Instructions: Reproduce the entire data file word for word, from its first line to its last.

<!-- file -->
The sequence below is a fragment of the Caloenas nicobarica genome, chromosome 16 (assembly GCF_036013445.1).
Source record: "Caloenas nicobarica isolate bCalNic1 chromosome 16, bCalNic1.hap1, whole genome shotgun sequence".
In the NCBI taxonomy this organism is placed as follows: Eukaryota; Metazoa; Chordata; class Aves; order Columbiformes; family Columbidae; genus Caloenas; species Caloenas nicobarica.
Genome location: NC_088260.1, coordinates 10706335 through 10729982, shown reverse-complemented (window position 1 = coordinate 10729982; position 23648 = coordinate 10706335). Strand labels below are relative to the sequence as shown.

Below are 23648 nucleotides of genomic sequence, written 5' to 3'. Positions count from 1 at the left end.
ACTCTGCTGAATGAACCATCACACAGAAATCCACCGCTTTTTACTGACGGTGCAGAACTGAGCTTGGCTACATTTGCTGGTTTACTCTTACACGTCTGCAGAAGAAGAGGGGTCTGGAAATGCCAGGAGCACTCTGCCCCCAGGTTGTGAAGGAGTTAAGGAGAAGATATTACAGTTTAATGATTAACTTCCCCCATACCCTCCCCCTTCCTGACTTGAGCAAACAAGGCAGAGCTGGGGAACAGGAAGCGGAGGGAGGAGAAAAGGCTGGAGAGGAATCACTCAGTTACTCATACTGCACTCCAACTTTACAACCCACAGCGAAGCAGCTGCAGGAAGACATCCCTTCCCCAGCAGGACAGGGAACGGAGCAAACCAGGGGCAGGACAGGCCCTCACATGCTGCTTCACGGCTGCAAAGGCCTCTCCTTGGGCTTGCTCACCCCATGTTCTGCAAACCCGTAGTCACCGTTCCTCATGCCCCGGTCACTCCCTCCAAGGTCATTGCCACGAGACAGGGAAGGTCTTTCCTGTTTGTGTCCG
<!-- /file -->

The sequence below is a fragment of the Caloenas nicobarica genome, chromosome 16 (assembly GCF_036013445.1).
Source record: "Caloenas nicobarica isolate bCalNic1 chromosome 16, bCalNic1.hap1, whole genome shotgun sequence".
In the NCBI taxonomy this organism is placed as follows: Eukaryota; Metazoa; Chordata; class Aves; order Columbiformes; family Columbidae; genus Caloenas; species Caloenas nicobarica.
Genome location: NC_088260.1, coordinates 10706335 through 10729982, shown reverse-complemented (window position 1 = coordinate 10729982; position 23648 = coordinate 10706335). Strand labels below are relative to the sequence as shown.

Below are 23648 nucleotides of genomic sequence, written 5' to 3'. Positions count from 1 at the left end.
ACTCTGCTGAATGAACCATCACACAGAAATCCACCGCTTTTTACTGACGGTGCAGAACTGAGCTTGGCTACATTTGCTGGTTTACTCTTACACGTCTGCAGAAGAAGAGGGGTCTGGAAATGCCAGGAGCACTCTGCCCCCAGGTTGTGAAGGAGTTAAGGAGAAGATATTACAGTTTAATGATTAACTTCCCCCATACCCTCCCCCTTCCTGACTTGAGCAAACAAGGCAGAGCTGGGGAACAGGAAGCGGAGGGAGGAGAAAAGGCTGGAGAGGAATCACTCAGTTACTCATACTGCACTCCAACTTTACAACCCACAGCGAAGCAGCTGCAGGAAGACATCCCTTCCCCAGCAGGACAGGGAACGGAGCAAACCAGGGGCAGGACAGGCCCTCACATGCTGCTTCACGGCTGCAAAGGCCTCTCCTTGGGCTTGCTCACCCCATGTTCTGCAAACCCGTAGTCACCGTTCCTCATGCCCCGGTCACTCCCTCCAAGGTCATTGCCACGAGACAGGGAAGGTCTTTCCTGTTTGTGTCCG